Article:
• Time for full transparency on pharmaceutical money

    Industry funds physician education and helps create free medical textbooks that favour corporate products. These subtle forms of pay-for-play fill out industry’s marketing strategy that includes free lunches for residents and the funding of patient advocacy groups that lobby governments for drug and device approval and funding… transparency helps disentangle fraud from responsible corporate citizenship.

  • Ontario court orders end to secrecy around names of highest-paid MDs

    Ontario’s Divisional Court has ordered an end to the secrecy surrounding the province’s highest-billing doctors… The court accepted that the names of the doctors, in conjunction with the amounts they receive in OHIP payments and their medical specialties, are not “personal information.” They are, therefore, not exempt from disclosure under the province’s Freedom of Information and Protection of Privacy Act.

  • Release full data on drug company payments to doctors

    Full disclosure will make physicians more cautious about accepting payments that may influence how they treat their patients, and researchers can actually measure the effects of those fees on doctors’ prescribing habits… pharmaceutical companies have made it clear to the government they will not voluntarily report how much they pay individual doctors. Now the government must step in as quickly as possible and force the issue.

  • If we don’t fix medicare, we may lose it

    … the Ontario Health Coalition is the latest to sound the alarm. It found that at least 88 private health clinics in six provinces regularly charge patients hundreds or thousands of dollars for needed diagnoses, tests or surgeries. In some cases, doctors levy user fees and bill the public system, charging twice for the same service… Such exploitative extra charges are prohibited by the Canada Health Act, yet these clinics operate with impunity.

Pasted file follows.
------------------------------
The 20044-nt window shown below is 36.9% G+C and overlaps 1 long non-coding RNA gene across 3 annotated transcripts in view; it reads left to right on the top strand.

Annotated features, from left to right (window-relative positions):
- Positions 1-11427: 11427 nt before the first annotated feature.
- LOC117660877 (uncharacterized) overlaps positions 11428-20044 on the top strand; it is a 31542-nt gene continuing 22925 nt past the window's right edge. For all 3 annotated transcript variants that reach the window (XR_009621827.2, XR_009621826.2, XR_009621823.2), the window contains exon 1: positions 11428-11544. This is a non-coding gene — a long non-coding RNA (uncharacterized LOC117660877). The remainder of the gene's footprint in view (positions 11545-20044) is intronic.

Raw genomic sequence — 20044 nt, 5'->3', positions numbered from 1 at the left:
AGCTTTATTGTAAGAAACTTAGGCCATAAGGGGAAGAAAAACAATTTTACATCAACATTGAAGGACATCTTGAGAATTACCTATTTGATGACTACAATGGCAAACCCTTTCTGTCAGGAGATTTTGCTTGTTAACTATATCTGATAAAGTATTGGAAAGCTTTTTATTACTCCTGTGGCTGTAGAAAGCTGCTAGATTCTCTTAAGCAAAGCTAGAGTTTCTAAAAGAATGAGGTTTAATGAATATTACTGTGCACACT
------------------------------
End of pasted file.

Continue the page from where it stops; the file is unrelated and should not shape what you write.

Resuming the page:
• Stop turning a blind eye to double-dipping docs

    Why aren’t the 12 medical associations that regulate doctors in the provinces and territories reining in this exploitative behaviour? And what about the people who are ultimately responsible for the health care system: the governments of the provinces and territories. Why aren’t they doing anything about it? … Ottawa and the provinces should at least regulate the fees charged by private clinics.

  • Some doctors are charging both government and patients privately in illegal double-dipping practice

    Even in Ontario, long considered tough on extra-billing, and where the government investigated 314 complaints in the last five years, none of the doctors involved was sanctioned. More than one-third were made to refund their patients, but were then able to bill the province for those treatments… “I think it’s an abdication of the responsibility of government,” says Dr. Etches, of Doctors for Medicare. “The private clinics are now deeply entrenched in the health-care system … and that lies at the feet of the politicians.”

  • Finance Minister Bill Morneau vows to close ‘unfair’ tax loopholes

    “When people see that the tax system is stacked against them, they can get frustrated. We need to make sure that everyone — especially including the middle class, the large group of people who don’t have access to these sort of planning methodologies — feels that the system is working for them.” … The secrecy afforded to private corporations is a central concern in the fight against tax unfairness…

  • Electricity policy: What went wrong in Ontario

    There is no way of de-risking long-term projects. Political acceptability – mutable as it may be – is an essential planning requirement… Do lead the narrative on needs, alternatives, outcome. Do allow time for people to come to the right conclusion. Do offer choices. Do model solutions. Do make the right choice easy, safe and cheap as possible.

  • There’s room for competition in public health care

    … in Britain, any reforms which encourage competition and choice are viewed as covert attempts to privatize our revered NHS (National Health Service)… Reforms in England have sought to increase competition between hospitals for public funds. The bottom line is these have benefited patients – but introducing more choice and competition also means the rules of the game need to be carefully designed and monitored.

  • Patchwork drug plans flout the foundations of medicare

    Ontario has seven (soon to be eight) distinct public drug plans… Despite the number of state-funded programs, almost half of Canadians rely on private insurance for coverage, most of which is employer-based… In Ontario alone, one in four people between the ages of 25 and 64 do not have drug insurance, according to Health Quality Ontario.